I think we’re all vulnerable to this. Over-thinking things, expectations we place upon ourselves, society telling us that we must be successful because if we’re not successful then we’re failures. I’m not always vulnerable. No one wants to be vulnerable. I want to be tough. I want to be strong. But sometimes that willpower just doesn’t back me up. My self-confidence fades, And I’m vulnerable again.

Most of the time I’m okay. But sometimes a little problem just isn’t water off a duck’s back. Sometimes it becomes the straw that breaks.

We need to be conscious of this, for ourselves and others. Just because we seem fine it doesn’t mean we are.

And the next time you see someone standing for a solid ten minutes in front of the bread isle, maybe just suggest your favourite bread (which is now light rye for me). Don’t snap at them to “move your stupid ass!” because then you might be hit in the face with the donuts and find the perpetrator has already bolted out of the store.

Just a word of advice.

Have you ever had similar experiences or have any advice? Please feel free to comment.

And here’s a picture of a duck. It cheered me up.

Beautiful Duck 24

Do you want to talk? Or maybe you’d prefer to sing?

With the passing of the wonderful Robin Williams, I’ve decided upon something. I’m a big believer in communication helping people. But for some it is very difficult to talk about the things they worry over to people they know, or even to a stranger face-to-face. 

So I wanted to propose something. I have a gmail email that I don’t really use for anything (save for requiring it to buy google play apps), so I wanted to use it for this: talk to me.

You might not think this is a good idea, but I honestly don’t care if this email account just gets spammed. I’d expect there would be other services like this on the internet, but I just wanted everyone to know that I’m willing to listen – to anything. I’m not a psychologist, psychiatrist, or a therapist, but I promise to be non-judgmental and understanding. I also promise to never disclose anything you tell me. And I will respond. I will do my very best to help you. If I can’t, maybe I can help give you the confidence to find the help you need. Hopefully none of you need this, but I’m here if you need me.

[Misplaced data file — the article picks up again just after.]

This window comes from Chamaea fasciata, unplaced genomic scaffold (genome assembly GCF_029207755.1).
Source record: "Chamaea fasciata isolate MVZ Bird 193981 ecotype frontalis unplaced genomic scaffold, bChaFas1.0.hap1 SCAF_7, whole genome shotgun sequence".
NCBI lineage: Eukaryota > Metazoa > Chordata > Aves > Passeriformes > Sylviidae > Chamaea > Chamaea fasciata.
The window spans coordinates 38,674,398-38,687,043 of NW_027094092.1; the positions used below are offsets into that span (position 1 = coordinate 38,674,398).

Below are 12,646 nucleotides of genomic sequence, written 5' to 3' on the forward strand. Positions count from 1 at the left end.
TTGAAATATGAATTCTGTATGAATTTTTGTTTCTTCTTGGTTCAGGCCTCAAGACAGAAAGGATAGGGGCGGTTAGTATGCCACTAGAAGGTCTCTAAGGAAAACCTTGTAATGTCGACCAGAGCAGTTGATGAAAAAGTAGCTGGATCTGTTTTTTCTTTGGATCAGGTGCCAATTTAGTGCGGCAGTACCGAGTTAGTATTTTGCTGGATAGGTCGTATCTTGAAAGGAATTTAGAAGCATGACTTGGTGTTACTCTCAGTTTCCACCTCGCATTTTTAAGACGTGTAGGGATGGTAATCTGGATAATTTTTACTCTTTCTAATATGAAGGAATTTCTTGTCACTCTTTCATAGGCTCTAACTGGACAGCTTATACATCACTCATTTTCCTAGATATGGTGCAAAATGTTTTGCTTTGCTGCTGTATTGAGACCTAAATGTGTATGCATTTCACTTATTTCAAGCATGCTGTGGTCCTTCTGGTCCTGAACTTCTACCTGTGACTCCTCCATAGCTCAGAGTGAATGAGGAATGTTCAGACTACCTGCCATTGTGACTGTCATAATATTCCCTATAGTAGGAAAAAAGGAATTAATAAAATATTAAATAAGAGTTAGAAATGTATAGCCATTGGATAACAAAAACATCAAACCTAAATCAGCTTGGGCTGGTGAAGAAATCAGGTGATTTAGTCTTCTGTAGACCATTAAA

You can reach me at

Aaaand on that note, I’d like to suggest something that always helps me when I’m feeling anxious (which had been quite a lot when I was going through university).

There’s a great story about how the Welsh men became good singers. After working in the coal mines all day, the men would come up at the end of shift to view the last ray of sunshine before the day finally ended. They would all stand outside the entrance to the underground, and they would bellow out a ballad together. They believed that the actions of loud, powerful singing would clear their lungs of all that horrible black dust.

I believe that the power of singing can expel more than coal dust – I have sung out lingering anger, oppressive sadness and coiling fear. To be clear, I am a really, really bad singer. But when I’m alone in a room at the end of the day, I let it rip. I sing out my heart and my head (because it’s my head that gives me most of the trouble). I don’t just sing, I belt it – the aim for me is to push and shove that awful feeling inside me out.

I sing the classic Mien Herr from Cabaret (you’ll never turn the vinegar to jam, Mien Heeeerrrrrrr)

I sing the earthy beats of Lorde’s Glory and Gore (you can try and take us, OH!, but we’re the gladiators)

I sing old school Green Day (I am one of those melodramatic fools, neurotic to the bone no doubt about it!)

I sing Lily Allen (don’t try and test me ’cause you’ll get a reaction)

And lots of other good purging songs.

But hey, enough about me. Everyone has their go-to song, right? You might like singing Bruce Springsteen (You end up like a dog that’s been beat too much) or, for the Aussie purists, The Angels’ Am I Ever Gonna See Your Face Again (I am not going to quote those lyrics because I try to avoid swearing in my posts, but it really is the best song I could sing to let the anger out).

Maybe you prefer softer songs. Maybe you like church choir (which were probably started to help people express their emotions along with their faith). Or maybe you like singing songs from a hundred years ago (pack up your troubles in your old kit bag and smile, smile, smile)? Actually I really like songs from the twenties too (most folks they keep complainin’ whether it’s shine or rainin’, never satisfied ’cause they never tried to be glad that they are livin’). Actually I don’t like the message in that last song. It’s got a good beat, but it encourages people to smile when they feel lonely. Don’t put on a fake face. It takes too much energy and it doesn’t ever reward anyone, especially you. But I digress…

Sometimes you need an anthem to empower you. Sometimes you just need it to get through the day. I find singing really therapeutic. Maybe because it’s the closet thing I can get to screaming without the neighbours calling the police on me.

So please – if you can’t talk, then sing. Even if there is no one to hear you, it helps. I promise ❤

Good luck everyone!